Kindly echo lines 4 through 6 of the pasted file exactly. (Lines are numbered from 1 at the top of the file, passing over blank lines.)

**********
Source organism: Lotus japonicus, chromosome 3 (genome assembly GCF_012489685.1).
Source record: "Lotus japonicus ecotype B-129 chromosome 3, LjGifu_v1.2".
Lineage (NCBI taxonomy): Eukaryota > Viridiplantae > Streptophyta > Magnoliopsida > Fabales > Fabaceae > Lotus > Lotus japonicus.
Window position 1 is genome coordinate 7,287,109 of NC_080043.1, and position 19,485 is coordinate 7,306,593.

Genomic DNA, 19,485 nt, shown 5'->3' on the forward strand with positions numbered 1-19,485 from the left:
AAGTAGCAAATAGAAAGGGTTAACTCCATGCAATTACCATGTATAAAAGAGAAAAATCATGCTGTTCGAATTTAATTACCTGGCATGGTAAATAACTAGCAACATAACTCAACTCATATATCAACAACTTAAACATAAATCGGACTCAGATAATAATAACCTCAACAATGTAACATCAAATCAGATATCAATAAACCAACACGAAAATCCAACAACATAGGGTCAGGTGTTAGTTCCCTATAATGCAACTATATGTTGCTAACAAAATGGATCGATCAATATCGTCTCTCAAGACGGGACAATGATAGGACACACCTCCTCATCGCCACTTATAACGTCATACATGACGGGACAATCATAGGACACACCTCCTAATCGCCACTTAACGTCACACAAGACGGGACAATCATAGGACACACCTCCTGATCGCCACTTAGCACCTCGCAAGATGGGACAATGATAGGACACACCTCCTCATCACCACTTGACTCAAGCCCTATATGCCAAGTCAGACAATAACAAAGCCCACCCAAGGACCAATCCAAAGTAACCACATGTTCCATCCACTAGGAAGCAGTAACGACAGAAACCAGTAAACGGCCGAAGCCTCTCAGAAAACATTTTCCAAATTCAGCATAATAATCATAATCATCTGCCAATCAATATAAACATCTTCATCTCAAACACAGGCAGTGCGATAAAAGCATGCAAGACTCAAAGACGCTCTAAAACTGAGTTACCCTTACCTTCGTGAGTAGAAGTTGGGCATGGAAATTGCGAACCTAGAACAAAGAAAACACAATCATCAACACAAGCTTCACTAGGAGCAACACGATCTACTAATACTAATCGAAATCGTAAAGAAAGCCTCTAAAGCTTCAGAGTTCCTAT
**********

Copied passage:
Window position 1 is genome coordinate 7,287,109 of NC_080043.1, and position 19,485 is coordinate 7,306,593.

Genomic DNA, 19,485 nt, shown 5'->3' on the forward strand with positions numbered 1-19,485 from the left:
AAGTAGCAAATAGAAAGGGTTAACTCCATGCAATTACCATGTATAAAAGAGAAAAATCATGCTGTTCGAATTTAATTACCTGGCATGGTAAATAACTAGCAACATAACTCAACTCATATATCAACAACTTAAACATAAATCGGACTCAGATAATAATAACCTCAACAATGTAACATCAAATCAGATATCAATAAACCAACACGAAAATCCAACAACATAGGGTCAGGTGTTAGTTCCCTATAATGCAACTATATGTTGCTAACAAAATGGATCGATCAATATCGTCTCTCAAGACGGGACAATGATAGGACACACCTCCTCATCGCCACTTATAACGTCATACATGACGGGACAATCATAGGACACACCTCCTAATCGCCACTTAACGTCACACAAGACGGGACAATCATAGGACACACCTCCTGATCGCCACTTAGCACCTCGCAAGATGGGACAATGATAGGACACACCTCCTCATCACCACTTGACTCAAGCCCTATATGCCAAGTCAGACAATAACAAAGCCCACCCAAGGACCAATCCAAAGTAACCACATGTTCCATCCACTAGGAAGCAGTAACGACAGAAACCAGTAAACGGCCGAAGCCTCTCAGAAAACATTTTCCAAATTCAGCATAATAATCATAATCATCTGCCAATCAATATAAACATCTTCATCTCAAACACAGGCAGTGCGATAAAAGCATGCAAGACTCAAAGACGCTCTAAAACTGAGTTACCCTTACCTTCGTGAGTAGAAGTTGGGCATGGAAATTGCGAACCTAGAACAAAGAAAACACAATCATCAACACAAGCTTCACTAGGAGCAACACGATCTACTAATACTAATCGAAATCGTAAAGAAAGCCTCTAAAGCTTCAGAGTTCCTAT